If President Joe Biden is hoping to mitigate the midterm election shellacking that the party in the White House usually sees, the last thing he’d want to see is this headline: “57% See Depression Ahead.”
Yet that’s the headline coming from a Sept. 28 Rasmussen poll. And economic expectations have only deteriorated since then.
According to the report: “The latest Rasmussen Reports national telephone and online survey finds that 57% of American Adults believe it’s likely that, over the next few years, the United States will enter a 1930s-like Depression, including 21% who think a depression is Very Likely.”
What exactly is an economic depression? Investopedia defines it as “an extreme recession that lasts three or more years or which leads to a decline in real gross domestic product (GDP) of at least 10% in a given year.”
With two quarters of negative economic growth so far, some economists think the United States is already in a recession. And those who don’t think we will likely be in one soon.
That pessimism is justified.
Corporate profits have been high, helping to weather the economic storm, but that may be changing. Biden and his fellow Democrats think government spending and heavy-handed regulation make companies and the economy run more smoothly, and so they’re doing their best to expand both. In fact, massive government spending and regulation stifle investment and innovation and slow economic growth.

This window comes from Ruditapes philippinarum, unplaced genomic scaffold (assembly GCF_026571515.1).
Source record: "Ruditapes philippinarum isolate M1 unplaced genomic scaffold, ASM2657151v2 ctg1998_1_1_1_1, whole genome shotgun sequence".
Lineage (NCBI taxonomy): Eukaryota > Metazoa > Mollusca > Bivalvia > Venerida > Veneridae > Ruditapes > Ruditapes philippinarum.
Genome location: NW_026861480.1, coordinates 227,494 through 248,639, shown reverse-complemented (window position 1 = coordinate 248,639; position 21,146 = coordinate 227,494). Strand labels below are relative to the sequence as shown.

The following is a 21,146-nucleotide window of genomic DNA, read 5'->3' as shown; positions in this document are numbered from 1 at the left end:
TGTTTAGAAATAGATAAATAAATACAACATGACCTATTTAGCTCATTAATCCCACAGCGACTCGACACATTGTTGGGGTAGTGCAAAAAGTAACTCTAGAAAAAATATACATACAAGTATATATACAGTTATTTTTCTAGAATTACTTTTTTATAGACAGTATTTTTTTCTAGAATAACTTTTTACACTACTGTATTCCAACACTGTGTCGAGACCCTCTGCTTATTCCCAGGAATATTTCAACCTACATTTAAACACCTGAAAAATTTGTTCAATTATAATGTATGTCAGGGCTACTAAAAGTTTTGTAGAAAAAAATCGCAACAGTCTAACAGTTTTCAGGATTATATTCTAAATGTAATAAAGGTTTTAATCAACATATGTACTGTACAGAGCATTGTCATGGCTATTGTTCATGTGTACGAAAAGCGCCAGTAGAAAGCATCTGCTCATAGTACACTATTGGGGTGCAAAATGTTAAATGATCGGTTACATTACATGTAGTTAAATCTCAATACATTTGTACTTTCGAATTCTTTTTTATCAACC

In addition, Democrats and the Federal Reserve Bank have flooded the economy with money, essentially pouring gasoline on what was a simmering inflation fire. All of those factors have played a role in the sorry state of the economy.
And it’s not just the United States. Economic dark clouds are everywhere, with economists continually reducing their predictions for global economic growth in 2023 and beyond.
But while an economic depression is unlikely, the fact that the public has turned so sour on the economy, and on Biden’s ability to manage it, should be very concerning to Democrats hoping to minimize midterm losses. It’s not so much whether the economy is in a recession or even a depression. It’s the public’s perception of how the economy is doing that voters will take to the polls.
If a majority think we are heading for a depression, they’re likely to vote for a change.